Life Intelligence: Living with Uncertainty

Humans like uncertainty the way they enjoy rollercoaster rides – short, exciting, and with a predictable outcome. We watch mayhem and destruction during an action-packed movie because we know the good guy wins at the end. But four months into a worsening pandemic without an end in sight, compounded by disorganization, conflicting information, conspiracy theories, protests, and economic devastation, strains even the most grounded, level-headed, self-controlled, and optimistic of us.

Too much uncertainty triggers anxiety and depression. With patience in short supply and money running out, many have become the worst version of themselves, drinking, fighting, struggling, easily triggered, lashing out. Feeling useless and irrelevant, helpless, and stung out, people grasp for straws and throw angry tantrums.

But tomorrow will come. Someday we will have to look our neighbors in the eyes again. We will return to work. We will have to explain our actions and choices to our children. It is always darkest before the dawn, they say. But how to navigate the darkness now?

If you feel exhausted, you are not alone. If you feel frustrated, so are others. If you feel confused, it is because life is confusing right now. There are things you can do to survive this with dignity and decency.

Start by taking care of your physical and mental well-being. Eat well, exercise. Educate yourself about all the things you can do to keep your immune system up and your unhealthy habits down. Meditate. Do yoga. Run. Bike. Surf. Take your vitamins. Go out and enjoy the gifts of nature. Turn off the TV. Close your laptop. Go walk your dog. As you shift your focus away from bad news, you will feel better. As you feel better in your body, you will sleep better. Doing something healthy and proactive for your own wellness gives you a sense of control and puts you in a resourceful frame of mind. As you watch yourself do better, your sense of self-efficacy and self-esteem increase.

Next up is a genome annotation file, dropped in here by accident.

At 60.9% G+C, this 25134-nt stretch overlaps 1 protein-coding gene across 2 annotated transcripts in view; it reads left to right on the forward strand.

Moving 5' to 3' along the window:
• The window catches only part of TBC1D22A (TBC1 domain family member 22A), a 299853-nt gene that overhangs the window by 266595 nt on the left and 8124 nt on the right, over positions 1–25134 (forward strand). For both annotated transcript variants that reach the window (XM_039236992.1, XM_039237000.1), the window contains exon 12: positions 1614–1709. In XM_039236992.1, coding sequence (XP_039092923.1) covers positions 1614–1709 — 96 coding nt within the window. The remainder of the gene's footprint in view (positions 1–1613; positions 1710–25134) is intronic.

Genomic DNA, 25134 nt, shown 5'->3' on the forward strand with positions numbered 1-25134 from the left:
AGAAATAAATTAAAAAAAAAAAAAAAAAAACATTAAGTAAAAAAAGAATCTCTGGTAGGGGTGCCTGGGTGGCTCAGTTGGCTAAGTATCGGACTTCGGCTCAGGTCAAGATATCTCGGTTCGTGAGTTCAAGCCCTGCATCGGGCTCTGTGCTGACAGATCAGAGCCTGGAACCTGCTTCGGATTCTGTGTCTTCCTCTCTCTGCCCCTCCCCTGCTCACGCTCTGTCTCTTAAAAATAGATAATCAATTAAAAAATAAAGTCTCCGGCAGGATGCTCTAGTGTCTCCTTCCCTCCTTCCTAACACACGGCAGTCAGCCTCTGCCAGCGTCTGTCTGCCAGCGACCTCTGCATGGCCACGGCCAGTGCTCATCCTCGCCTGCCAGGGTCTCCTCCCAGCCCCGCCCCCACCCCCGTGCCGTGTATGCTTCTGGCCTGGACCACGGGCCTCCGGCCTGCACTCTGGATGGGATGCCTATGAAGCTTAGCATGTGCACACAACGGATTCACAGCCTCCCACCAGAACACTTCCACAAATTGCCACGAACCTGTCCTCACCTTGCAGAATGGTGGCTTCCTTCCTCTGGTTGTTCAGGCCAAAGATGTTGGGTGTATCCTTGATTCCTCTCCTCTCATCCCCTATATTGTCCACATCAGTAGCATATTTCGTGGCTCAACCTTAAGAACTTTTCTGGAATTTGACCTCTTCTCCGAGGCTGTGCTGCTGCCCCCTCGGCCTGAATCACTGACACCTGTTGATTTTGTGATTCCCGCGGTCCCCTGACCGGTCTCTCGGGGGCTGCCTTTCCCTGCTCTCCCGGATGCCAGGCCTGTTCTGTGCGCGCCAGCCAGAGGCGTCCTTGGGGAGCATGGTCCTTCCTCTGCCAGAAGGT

You don’t have to be a victim of the circumstances. You can be the manager of your personal situation. What do you need to survive? What resources do you have? Who do you know? What can you do? Examine your finances, living and work situation. Set priorities. Stay connected with people who could help you and people who you could help. Ideas and opportunities appear from unexpected places. Isolation makes everything worse, especially depression. Hiding makes the problems appear bigger. The cure for anxiety is handling your challenges and focusing on what you CAN do. Usually people can do a lot more than they think they can.

Make time to dream. What do you want to do once this nightmare is over? Where would you like to go? Dreams feed your soul and motivate your very existence. While most people despair, creative individuals have found the silver lining of this cloud, turning adversity into opportunity, and cashing out some serious checks.

Now more than ever, your community needs you to stand up, show up, and be your best self. David Deida said “Everything you do right now ripples outward and affects everyone. Your posture can shine your heart or transmit anxiety. Your breath can radiate love or muddy the room in depression. Your glance can awaken joy. Your words can inspire freedom. Your every act can open hearts and minds.”

Valentina Petrova has been helping people with life, health, relationships, financial, career, professional, and business challenges since 2015. She has a Master’s in Psychology and is a certified Life Coach. You can reach her at (805)909-1401, and watch her at


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